She had seen him lying thus a hundred times before. On the pillow near him an indistinguishable mass of golden fur—the helpless bulk of a squirrel chained to the leg of his cot; at his feet a wall-eyed cat, who had followed his tyrannous caprices with the long-suffering devotion of her sex; on the shelf above him a loathsome collection of flies and tarantulas in dull green bottles: a slab of ginger-bread for light nocturnal refection, and her own pot of bear’s grease. Perhaps it was the piteous defencelessness of youthful sleep, perhaps it was some lingering memory of her father’s caress; but as she gazed at him with troubled eyes, the juvenile reprobate slipped back into the baby-boy that she had carried in her own childish arms such a short time ago, when the maternal responsibility had descended with the dead mother’s ill-fitting dresses upon her lank girlish figure and scant virgin breast—and her hand fell listlessly at her side.

The sleeper stirred slightly and awoke. At the same moment, by some mysterious sympathy, a pair of beady bright eyes appeared in the bulk of fur near his curls, the cat stretched herself, and even a vague agitation was heard in the bottles on the shelf. Richelieu’s blinking eyes wandered from the candle to his sister, and then the guilty hand was suddenly withdrawn under the bedclothes.

“No matter, dear,” said Minty; “it’s mar’s, and you kin wear it when you like, if you’ll only ask for it.”

Richelieu wondered if he was dreaming! This unexpected mildness—this inexplicable tremor in his sister’s voice: it must be some occult influence of the night season on the sisterly mind, possibly akin to a fear of ghosts! He made a mental note of it in view of future favors, yet for the moment he felt embarrassedly gratified. “Ye ain’t wantin’ anything, Minty,” he said affectionately; “a pail o’ cold water from the far spring—no nothin’?” He made an ostentatious movement as if to rise, yet sufficiently protracted to prevent any hasty acceptance of his prodigal offer.

“No, dear,” she said, still gazing at him with an absorbed look in her dark eyes.

Richelieu felt a slight creepy sensation under that lonely far-off gaze. “Your eyes look awful big at night, Minty,” he said. He would have added “and pretty,” but she was his sister, and he had the lofty fraternal conviction of his duty in repressing the inordinate vanity of the sex. “Ye’re sure ye ain’t wantin’ nothin’?”

“Not now, dear.” She paused a moment, and then said deliberately: “But you wouldn’t mind turnin’ out after sun-up and runnin’ an errand for me over to The Lookout?”

Richelieu’s eyes sparkled so suddenly that even in her absorption Minty noticed the change. “But ye’re not goin’ to tarry over there, ner gossip—you hear? Yer to take this yer message. Yer to say ‘that it will be onpossible for me to come back there, on account—on account of—’”

“Important business,” suggested Richelieu; “that’s the perlite style.”

“Ef you like.” She leaned over the bed and put her lips to his forehead, still damp with the dews of sleep, and then to his long-lashed lids. “Mind Nip!”—the squirrel—he practically suggested. For an instant their blond curls mingled on the pillow. “Now go to sleep,” she said curtly.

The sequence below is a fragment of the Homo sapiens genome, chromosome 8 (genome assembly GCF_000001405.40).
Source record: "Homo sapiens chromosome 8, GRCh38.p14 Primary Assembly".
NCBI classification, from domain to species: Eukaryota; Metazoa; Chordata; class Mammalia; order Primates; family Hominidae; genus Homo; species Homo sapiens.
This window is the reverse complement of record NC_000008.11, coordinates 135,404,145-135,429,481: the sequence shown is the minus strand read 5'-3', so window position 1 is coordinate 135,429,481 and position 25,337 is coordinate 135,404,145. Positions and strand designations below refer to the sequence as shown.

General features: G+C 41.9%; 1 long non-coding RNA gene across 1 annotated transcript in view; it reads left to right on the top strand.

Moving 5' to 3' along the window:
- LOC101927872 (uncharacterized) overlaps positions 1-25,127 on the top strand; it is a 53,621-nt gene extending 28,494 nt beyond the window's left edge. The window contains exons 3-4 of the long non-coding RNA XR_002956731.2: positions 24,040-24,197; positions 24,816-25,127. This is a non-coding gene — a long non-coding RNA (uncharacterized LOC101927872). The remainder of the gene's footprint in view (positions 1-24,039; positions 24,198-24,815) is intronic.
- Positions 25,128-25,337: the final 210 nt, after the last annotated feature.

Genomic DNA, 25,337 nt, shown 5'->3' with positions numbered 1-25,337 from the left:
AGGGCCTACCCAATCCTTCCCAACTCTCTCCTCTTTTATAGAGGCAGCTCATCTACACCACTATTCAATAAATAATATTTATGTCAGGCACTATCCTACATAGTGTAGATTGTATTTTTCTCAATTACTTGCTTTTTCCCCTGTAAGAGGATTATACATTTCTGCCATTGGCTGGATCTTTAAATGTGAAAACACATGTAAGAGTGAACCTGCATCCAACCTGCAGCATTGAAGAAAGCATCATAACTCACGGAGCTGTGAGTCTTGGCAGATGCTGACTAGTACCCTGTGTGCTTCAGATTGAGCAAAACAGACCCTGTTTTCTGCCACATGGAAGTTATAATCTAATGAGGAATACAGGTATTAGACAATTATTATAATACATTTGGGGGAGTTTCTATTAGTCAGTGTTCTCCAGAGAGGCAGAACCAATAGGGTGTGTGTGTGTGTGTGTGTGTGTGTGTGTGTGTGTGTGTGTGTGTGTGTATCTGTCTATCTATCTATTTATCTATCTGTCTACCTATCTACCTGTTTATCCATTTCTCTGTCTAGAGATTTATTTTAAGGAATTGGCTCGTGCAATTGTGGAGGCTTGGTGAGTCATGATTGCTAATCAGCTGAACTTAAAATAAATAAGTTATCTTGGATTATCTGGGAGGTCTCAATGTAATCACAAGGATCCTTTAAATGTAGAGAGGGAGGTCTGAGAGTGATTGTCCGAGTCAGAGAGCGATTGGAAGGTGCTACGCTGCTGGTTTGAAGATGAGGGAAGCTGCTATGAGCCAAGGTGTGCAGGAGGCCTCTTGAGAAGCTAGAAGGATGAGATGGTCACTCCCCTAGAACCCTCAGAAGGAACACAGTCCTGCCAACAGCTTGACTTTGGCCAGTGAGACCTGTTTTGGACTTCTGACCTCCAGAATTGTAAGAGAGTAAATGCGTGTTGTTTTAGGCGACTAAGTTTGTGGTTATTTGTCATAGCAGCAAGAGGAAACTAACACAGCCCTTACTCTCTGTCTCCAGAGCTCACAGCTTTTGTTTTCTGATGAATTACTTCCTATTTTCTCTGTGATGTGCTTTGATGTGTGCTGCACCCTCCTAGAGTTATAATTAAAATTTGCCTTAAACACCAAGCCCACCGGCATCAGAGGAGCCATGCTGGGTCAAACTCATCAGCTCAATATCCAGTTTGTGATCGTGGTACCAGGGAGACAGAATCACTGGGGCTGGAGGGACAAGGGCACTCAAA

But Richelieu had taken her white neck in the short strangulatory hug of the small boy, and held her fast. “Ye’ll let me put on my best pants?”


“And wear that ring?”

“Yes”—a little sadly.

“Then yer kin count me in, Minty; and see here”—his voice sank to a confidential whisper— “mebbee some day ye’ll be beholden to me for a lot o’ real jewelry.”

She returned slowly to her room, and, opening the window, looked out upon the night. The same moon that had lent such supererogatory grace to the natural beauty of The Lookout, here seemed to have failed; as Minty had, in disguising the relentless limitations of Nature or the cruel bonds of custom. The black plain of granite, under its rays, appeared only to extend its poverty to some remoter barrier; the blackened stumps of the burnt forest stood bleaker against the sky, like broken and twisted pillars of iron. The cavity of the broken ledge where Richelieu had prospected was a hideous chasm of bluish blackness, over which a purple vapor seemed to hover; the “brush dump” beside the house showed a cavern of writhing and distorted objects stiffened into dark rigidity. She had often looked upon the prospect: it had never seemed so hard and changeless; yet she accepted it, as she had accepted it before.

She turned away, undressed herself mechanically, and went to bed. She had an idea that she had been very foolish; that her escape from being still more foolish was something miraculous, and in some measure connected with Providence, her father, her little brother, and her dead mother, whose dress she had recklessly spoiled. But that she had even so slightly touched the bitterness and glory of renunciation—as written of heroines and fine ladies by novelists and poets—never entered the foolish head of Minty Sharpe, the blacksmith’s daughter.

A Phyllis of the Sierras and A Drift from Redwood Camp - Contents    |     Part I - Chapter IV